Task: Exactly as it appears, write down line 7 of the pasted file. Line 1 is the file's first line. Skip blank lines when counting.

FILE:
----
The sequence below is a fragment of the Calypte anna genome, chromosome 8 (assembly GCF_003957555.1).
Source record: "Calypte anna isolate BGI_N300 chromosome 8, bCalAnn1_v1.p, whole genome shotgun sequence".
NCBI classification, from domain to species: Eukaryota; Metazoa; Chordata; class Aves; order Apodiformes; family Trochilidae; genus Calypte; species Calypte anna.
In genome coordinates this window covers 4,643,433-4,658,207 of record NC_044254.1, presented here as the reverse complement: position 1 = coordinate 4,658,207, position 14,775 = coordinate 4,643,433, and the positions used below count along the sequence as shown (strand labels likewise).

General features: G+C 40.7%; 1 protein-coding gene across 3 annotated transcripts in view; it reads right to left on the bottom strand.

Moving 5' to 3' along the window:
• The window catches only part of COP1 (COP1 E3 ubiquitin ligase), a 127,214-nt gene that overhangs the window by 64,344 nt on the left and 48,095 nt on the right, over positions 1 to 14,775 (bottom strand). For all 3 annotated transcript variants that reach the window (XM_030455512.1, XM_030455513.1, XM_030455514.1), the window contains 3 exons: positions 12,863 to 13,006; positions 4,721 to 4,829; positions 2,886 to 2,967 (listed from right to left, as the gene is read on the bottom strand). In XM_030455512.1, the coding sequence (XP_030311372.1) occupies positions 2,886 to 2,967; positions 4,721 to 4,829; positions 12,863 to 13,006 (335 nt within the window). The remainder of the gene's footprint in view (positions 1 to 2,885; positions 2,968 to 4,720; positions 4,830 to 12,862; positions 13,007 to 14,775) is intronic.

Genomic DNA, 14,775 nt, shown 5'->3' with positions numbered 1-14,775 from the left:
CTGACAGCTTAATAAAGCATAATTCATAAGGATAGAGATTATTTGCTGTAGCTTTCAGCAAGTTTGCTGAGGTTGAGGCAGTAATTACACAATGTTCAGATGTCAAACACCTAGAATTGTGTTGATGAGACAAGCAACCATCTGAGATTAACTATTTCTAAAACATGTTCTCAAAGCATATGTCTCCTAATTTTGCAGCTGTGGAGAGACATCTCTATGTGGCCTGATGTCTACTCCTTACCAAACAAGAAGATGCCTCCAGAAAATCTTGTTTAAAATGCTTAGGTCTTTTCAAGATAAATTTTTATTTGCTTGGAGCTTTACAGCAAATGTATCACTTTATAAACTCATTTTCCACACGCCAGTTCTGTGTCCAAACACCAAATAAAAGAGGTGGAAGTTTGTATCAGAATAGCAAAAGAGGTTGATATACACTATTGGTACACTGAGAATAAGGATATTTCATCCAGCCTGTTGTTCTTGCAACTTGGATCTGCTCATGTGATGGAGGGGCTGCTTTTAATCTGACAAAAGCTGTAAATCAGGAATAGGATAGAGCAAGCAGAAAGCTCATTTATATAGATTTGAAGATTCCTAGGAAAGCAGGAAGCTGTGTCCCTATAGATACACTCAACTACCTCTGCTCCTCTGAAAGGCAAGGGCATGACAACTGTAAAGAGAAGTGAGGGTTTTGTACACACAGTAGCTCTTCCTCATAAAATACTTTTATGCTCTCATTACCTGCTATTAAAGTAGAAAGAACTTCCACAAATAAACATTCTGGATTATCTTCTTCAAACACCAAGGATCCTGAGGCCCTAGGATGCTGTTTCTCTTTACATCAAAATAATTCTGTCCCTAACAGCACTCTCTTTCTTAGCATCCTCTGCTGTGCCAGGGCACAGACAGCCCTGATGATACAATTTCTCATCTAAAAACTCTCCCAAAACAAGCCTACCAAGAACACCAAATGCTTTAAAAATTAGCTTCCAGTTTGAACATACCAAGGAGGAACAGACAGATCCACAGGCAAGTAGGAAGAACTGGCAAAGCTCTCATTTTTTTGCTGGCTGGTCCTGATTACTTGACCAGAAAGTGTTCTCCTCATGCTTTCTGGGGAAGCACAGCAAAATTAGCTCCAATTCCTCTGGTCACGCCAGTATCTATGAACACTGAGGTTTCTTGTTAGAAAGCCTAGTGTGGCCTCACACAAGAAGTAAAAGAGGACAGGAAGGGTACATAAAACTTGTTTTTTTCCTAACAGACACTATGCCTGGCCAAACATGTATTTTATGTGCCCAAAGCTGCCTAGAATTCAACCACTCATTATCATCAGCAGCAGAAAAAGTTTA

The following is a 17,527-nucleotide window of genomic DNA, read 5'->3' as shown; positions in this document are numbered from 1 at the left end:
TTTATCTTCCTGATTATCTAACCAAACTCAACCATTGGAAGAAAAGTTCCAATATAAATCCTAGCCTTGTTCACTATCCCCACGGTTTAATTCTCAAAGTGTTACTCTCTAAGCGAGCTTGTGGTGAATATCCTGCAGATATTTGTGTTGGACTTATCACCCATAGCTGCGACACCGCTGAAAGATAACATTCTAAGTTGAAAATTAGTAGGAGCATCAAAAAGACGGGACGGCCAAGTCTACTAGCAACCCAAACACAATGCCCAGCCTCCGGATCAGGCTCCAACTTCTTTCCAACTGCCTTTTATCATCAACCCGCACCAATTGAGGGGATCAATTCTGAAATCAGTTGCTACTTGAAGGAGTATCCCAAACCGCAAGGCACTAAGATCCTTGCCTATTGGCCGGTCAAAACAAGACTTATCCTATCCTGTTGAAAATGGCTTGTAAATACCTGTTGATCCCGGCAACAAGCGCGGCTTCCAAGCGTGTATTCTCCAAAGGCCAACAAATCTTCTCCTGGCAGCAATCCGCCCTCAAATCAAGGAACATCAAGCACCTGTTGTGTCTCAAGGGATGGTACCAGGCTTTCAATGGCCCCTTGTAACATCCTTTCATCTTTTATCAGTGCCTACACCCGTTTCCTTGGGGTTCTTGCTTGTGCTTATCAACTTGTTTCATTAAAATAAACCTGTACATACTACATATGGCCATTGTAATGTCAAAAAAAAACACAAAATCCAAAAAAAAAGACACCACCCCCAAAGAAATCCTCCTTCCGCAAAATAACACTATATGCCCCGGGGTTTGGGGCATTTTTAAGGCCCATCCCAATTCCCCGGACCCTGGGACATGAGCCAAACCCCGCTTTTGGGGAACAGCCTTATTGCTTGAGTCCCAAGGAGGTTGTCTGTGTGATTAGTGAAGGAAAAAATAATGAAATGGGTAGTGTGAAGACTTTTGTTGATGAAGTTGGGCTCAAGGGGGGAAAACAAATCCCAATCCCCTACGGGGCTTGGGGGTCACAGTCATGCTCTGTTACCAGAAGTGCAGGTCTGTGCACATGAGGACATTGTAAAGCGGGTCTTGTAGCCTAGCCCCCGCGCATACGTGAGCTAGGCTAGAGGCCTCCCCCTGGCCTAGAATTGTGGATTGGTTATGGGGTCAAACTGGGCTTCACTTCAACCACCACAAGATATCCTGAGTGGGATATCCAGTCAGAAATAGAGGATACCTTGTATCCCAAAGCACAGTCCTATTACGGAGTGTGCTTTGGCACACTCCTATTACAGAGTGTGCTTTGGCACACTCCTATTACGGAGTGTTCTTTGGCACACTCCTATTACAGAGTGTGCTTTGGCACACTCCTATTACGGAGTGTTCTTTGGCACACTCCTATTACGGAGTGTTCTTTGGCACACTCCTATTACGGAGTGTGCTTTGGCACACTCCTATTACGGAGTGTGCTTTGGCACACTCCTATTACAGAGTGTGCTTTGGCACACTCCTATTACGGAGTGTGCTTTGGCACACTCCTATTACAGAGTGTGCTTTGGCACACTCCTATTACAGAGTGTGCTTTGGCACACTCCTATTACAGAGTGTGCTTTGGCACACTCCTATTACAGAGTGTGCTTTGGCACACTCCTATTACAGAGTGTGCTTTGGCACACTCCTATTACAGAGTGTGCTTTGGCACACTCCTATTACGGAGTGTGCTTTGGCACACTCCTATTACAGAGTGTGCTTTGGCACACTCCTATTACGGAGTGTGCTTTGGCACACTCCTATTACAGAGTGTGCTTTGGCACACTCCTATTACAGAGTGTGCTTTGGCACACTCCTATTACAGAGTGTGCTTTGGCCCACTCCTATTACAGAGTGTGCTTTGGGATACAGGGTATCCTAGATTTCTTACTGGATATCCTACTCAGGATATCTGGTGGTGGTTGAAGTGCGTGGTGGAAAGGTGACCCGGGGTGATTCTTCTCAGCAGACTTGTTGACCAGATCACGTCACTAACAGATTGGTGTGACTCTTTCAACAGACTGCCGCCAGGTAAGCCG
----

• The window catches only part of COP1 (COP1 E3 ubiquitin ligase), a 127,214-nt gene that overhangs the window by 64,344 nt on the left and 48,095 nt on the right, over positions 1 to 14,775 (bottom strand). For all 3 annotated transcript variants that reach the window (XM_030455512.1, XM_030455513.1, XM_030455514.1), the window contains 3 exons: positions 12,863 to 13,006; positions 4,721 to 4,829; positions 2,886 to 2,967 (listed from right to left, as the gene is read on the bottom strand). In XM_030455512.1, the coding sequence (XP_030311372.1) occupies positions 2,886 to 2,967; positions 4,721 to 4,829; positions 12,863 to 13,006 (335 nt within the window). The remainder of the gene's footprint in view (positions 1 to 2,885; positions 2,968 to 4,720; positions 4,830 to 12,862; positions 13,007 to 14,775) is intronic.